Your geeky friends and obsessed uncles will debate until they're blue in the face over who deserves the hallowed "Fifth Beatle" mantle, but Paul McCartney once famously assigned the title to the man who discovered his band, and worked behind the scenes to secure their mega stardom: Brian Epstein. Though the Beatles' manager may seem an unlikely subject for a graphic novel, one of the creators of Green Day's American Idiot musical will tell the troubled English entrepreneur's story in The Fifth Beatle, to be released by Dark Horse Comics next year.
Writer Vivek J. Tiwary unveiled the project at New York Comic Con last week, where he also announced that a corresponding film is being developed, which will include actual Beatles songs — rarer than you might think — as per a deal with Sony/ATV. According to the Wall Street Journal, Tiwary told the convention that he plans to explore Epstein's personal struggles — he was gay in a time where being so was illegal in the U.K., and he was Jewish in a time of intense anti-Semitism. "Telling his story is a very passionate labor of love for me," Tiwary said.
According to the website for the project, "The Fifth Beatle charts Brian Epstein’s discovery of the Beatles and his work to sharpen them into the stars they became — crafting their infectious image and presentation from truly rough and tough beginnings, securing a record deal when no one wanted to touch them, successfully bringing them to a world stage with a scale and scope no music impresario had ever attempted, and eventually proving through 'Sergeant Pepper’s Lonely Hearts Club Band' that pop music could be an inspirational art form."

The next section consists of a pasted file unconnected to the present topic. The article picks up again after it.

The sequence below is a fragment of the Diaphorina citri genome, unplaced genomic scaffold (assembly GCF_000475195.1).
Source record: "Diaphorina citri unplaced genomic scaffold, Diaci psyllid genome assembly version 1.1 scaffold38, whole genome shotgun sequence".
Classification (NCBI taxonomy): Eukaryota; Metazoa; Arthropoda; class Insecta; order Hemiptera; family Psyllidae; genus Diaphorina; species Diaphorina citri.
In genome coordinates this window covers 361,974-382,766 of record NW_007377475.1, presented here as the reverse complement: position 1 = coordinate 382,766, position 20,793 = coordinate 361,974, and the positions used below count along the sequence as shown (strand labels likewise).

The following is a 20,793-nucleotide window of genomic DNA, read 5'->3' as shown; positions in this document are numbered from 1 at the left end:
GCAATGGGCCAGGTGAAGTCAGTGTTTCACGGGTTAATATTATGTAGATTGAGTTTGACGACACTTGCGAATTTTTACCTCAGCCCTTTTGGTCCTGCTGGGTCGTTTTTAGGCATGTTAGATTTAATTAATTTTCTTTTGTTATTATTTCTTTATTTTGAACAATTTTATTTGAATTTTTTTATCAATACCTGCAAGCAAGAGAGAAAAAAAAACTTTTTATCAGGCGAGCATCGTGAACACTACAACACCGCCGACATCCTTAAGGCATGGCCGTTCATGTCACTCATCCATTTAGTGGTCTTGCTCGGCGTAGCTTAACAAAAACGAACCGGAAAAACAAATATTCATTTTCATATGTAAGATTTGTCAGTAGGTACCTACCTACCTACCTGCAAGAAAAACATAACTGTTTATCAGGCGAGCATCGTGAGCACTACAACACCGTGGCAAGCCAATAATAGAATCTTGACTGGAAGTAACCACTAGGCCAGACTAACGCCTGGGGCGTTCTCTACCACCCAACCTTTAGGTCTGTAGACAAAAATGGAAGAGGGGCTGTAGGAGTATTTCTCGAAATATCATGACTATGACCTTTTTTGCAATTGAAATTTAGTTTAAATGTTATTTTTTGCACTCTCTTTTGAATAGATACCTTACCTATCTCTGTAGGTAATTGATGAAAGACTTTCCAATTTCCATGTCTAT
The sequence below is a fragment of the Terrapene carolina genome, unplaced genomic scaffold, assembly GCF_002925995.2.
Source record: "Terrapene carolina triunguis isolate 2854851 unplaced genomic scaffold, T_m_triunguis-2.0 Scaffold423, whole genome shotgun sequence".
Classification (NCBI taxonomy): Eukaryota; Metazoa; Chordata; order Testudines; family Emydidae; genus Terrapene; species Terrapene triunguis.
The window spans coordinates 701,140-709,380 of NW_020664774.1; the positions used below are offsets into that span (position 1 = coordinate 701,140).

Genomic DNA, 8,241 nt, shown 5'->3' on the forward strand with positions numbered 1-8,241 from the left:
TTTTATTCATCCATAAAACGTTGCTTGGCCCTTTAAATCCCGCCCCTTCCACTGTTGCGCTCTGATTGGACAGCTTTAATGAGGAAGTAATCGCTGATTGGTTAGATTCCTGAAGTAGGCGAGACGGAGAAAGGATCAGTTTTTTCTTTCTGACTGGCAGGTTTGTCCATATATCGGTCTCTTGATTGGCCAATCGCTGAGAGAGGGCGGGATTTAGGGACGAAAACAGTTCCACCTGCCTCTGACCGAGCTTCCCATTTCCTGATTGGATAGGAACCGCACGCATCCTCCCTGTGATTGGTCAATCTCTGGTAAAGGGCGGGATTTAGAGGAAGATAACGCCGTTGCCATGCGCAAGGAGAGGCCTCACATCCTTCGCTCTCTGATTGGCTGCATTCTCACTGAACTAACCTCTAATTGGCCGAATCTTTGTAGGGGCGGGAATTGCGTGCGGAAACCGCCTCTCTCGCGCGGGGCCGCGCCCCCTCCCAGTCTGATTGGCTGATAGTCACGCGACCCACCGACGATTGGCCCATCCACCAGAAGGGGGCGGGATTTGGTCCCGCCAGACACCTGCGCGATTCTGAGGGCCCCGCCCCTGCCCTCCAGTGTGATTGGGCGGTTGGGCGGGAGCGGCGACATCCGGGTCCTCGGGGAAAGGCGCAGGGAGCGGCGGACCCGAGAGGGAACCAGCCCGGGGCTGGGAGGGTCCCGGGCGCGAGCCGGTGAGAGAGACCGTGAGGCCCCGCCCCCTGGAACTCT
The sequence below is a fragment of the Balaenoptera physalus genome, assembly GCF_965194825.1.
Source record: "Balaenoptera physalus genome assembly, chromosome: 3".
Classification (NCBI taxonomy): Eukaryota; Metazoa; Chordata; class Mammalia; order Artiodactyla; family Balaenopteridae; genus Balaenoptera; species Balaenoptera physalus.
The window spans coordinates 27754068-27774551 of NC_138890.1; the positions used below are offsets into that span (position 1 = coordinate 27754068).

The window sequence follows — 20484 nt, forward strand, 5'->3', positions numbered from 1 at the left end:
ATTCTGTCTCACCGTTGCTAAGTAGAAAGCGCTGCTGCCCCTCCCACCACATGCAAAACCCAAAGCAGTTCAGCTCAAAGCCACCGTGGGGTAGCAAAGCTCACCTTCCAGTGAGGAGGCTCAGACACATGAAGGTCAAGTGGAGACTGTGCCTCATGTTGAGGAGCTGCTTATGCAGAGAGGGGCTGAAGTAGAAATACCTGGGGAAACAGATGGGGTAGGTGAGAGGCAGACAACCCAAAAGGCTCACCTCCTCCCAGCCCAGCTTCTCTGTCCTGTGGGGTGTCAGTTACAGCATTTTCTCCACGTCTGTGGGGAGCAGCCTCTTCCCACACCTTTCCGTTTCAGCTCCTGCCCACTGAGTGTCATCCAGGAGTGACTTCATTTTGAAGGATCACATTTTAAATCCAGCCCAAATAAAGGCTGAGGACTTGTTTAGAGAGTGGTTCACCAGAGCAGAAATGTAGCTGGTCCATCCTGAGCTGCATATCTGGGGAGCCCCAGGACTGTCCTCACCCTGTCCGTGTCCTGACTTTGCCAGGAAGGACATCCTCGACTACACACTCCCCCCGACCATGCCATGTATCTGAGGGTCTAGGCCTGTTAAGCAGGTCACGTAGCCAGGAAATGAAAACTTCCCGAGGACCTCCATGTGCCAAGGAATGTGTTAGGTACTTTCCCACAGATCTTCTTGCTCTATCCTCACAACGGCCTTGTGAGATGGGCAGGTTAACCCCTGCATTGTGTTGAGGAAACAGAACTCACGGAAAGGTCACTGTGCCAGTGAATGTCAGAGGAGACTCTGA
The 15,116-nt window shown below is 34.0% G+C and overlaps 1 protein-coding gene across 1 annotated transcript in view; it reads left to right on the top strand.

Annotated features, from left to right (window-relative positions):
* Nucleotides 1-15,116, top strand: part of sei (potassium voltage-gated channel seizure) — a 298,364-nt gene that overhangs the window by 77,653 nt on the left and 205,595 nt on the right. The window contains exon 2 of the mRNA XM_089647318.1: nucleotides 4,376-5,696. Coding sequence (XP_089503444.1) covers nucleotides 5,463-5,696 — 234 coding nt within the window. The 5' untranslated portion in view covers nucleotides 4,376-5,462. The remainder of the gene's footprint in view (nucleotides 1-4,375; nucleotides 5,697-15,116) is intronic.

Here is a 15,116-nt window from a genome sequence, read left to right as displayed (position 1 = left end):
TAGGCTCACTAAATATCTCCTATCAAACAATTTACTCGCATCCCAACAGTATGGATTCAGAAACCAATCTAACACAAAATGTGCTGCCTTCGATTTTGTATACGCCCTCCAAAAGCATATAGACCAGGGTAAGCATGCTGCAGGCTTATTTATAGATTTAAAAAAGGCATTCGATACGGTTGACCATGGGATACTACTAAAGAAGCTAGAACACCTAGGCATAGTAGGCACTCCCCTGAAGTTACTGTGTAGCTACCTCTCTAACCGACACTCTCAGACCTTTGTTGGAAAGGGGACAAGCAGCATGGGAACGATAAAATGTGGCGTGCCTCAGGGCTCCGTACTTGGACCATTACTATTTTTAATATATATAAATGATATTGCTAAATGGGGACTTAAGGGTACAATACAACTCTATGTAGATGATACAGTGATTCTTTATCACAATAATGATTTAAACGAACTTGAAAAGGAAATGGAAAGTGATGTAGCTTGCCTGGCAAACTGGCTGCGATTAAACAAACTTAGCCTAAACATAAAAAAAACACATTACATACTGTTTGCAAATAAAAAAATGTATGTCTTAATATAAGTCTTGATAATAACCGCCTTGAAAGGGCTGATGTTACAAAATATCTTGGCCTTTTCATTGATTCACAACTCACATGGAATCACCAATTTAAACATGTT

The synopsis also adds, "Brian Epstein’s boast — 'The Beatles will be bigger than Elvis!' — seemed absurd in 1961, but proved not just prophetic but humble by 1967." That was, tragically, the same year in which Epstein died of an accidental overdose of sleeping pills. He'd risen from the head of a Liverpool music store, to the trusted decision-maker for the biggest band in the world, but he was notoriously lonely still. Tiwary called Epstein "a historical mentor I never met," and said he studied the manager's career closely while in business school.